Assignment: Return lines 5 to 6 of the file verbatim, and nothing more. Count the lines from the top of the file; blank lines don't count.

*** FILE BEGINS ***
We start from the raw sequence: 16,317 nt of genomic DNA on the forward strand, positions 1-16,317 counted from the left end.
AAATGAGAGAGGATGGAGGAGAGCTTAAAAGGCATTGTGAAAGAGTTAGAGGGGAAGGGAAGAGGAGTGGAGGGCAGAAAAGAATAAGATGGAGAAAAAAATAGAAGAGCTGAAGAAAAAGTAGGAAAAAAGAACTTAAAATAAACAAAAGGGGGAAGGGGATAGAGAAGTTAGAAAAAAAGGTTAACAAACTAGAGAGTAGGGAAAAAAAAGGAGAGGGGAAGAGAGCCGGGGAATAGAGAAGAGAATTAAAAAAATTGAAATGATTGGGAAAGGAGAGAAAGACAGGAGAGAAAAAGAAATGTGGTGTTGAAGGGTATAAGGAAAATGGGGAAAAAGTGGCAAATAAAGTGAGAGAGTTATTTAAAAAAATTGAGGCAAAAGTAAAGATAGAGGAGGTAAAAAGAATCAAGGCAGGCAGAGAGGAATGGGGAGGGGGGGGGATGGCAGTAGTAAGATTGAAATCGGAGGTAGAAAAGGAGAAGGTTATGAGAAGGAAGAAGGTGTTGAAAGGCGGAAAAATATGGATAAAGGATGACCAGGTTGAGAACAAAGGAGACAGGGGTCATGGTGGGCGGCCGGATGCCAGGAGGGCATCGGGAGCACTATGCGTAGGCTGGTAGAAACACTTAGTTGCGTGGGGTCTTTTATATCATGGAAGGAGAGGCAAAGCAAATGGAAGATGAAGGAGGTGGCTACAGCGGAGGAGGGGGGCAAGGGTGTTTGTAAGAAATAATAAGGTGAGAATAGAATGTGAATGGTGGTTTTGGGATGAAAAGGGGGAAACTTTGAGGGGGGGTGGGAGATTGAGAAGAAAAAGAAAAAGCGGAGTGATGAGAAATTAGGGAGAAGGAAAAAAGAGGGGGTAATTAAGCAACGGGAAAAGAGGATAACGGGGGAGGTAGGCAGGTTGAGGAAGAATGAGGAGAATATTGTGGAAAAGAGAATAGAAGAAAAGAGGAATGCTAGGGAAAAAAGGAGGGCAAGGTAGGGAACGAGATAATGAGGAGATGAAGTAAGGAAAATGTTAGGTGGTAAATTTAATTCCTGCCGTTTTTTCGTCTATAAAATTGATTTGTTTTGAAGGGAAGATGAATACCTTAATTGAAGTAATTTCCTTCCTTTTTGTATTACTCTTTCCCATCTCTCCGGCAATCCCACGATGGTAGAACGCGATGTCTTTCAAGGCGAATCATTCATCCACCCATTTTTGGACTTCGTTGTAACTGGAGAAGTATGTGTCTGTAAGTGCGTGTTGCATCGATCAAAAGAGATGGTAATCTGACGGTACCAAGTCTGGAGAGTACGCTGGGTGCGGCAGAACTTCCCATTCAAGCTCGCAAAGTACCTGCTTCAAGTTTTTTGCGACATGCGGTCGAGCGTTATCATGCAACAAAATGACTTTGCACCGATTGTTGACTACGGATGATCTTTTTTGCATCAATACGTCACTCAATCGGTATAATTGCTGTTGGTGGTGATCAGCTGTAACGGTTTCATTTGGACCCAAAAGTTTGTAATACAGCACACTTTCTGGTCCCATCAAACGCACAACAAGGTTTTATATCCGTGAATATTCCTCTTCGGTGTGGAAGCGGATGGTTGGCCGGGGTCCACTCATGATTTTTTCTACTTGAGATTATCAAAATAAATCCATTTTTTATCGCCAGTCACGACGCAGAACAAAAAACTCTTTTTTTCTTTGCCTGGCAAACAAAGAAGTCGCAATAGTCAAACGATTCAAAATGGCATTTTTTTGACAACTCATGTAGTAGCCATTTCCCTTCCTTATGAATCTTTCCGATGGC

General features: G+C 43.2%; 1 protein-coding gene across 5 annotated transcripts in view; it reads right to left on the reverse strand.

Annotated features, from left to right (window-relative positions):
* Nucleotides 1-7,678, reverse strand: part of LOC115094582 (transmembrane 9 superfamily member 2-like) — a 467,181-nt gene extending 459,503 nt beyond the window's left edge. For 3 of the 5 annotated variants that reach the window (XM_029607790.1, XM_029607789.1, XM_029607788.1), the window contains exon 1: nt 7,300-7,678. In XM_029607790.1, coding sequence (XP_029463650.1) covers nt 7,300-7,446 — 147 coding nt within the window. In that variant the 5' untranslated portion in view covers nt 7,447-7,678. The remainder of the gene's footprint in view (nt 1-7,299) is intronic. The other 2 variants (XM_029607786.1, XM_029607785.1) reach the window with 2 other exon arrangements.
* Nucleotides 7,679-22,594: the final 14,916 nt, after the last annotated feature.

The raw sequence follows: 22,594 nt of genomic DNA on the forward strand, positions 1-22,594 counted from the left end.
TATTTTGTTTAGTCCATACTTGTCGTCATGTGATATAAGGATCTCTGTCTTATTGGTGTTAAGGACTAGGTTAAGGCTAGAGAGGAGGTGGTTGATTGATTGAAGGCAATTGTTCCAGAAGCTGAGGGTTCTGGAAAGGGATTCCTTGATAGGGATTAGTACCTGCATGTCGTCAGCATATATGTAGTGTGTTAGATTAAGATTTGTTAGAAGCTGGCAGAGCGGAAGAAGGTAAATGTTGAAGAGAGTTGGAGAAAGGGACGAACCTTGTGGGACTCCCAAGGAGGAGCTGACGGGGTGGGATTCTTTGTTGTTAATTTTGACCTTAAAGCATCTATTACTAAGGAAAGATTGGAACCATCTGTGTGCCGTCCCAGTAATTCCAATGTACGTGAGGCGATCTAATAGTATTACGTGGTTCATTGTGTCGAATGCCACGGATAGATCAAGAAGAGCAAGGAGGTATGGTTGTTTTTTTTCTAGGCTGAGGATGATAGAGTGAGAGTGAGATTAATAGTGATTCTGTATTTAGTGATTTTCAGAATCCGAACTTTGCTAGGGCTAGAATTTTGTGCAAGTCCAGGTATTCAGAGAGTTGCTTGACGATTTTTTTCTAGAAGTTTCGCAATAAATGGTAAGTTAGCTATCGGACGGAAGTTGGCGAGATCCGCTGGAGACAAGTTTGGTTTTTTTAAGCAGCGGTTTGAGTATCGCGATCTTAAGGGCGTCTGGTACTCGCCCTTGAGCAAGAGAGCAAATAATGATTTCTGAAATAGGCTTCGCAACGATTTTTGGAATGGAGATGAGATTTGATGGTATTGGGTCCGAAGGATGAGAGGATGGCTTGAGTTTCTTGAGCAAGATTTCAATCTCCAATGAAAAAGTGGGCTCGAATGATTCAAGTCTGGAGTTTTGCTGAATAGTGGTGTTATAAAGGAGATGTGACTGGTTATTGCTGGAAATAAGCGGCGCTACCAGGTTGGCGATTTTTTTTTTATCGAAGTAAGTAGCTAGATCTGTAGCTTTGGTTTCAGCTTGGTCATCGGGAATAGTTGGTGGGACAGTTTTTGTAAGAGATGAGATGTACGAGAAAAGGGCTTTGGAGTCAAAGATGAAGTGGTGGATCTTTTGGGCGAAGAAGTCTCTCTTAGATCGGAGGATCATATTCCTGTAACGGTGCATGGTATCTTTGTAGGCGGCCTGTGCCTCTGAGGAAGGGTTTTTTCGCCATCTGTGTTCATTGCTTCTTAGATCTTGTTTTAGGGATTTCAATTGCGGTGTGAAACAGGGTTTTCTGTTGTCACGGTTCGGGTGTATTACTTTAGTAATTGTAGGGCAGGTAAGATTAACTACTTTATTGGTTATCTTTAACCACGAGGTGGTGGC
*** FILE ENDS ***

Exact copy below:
* Nucleotides 1-7,678, reverse strand: part of LOC115094582 (transmembrane 9 superfamily member 2-like) — a 467,181-nt gene extending 459,503 nt beyond the window's left edge. For 3 of the 5 annotated variants that reach the window (XM_029607790.1, XM_029607789.1, XM_029607788.1), the window contains exon 1: nt 7,300-7,678. In XM_029607790.1, coding sequence (XP_029463650.1) covers nt 7,300-7,446 — 147 coding nt within the window. In that variant the 5' untranslated portion in view covers nt 7,447-7,678. The remainder of the gene's footprint in view (nt 1-7,299) is intronic. The other 2 variants (XM_029607786.1, XM_029607785.1) reach the window with 2 other exon arrangements.
* Nucleotides 7,679-22,594: the final 14,916 nt, after the last annotated feature.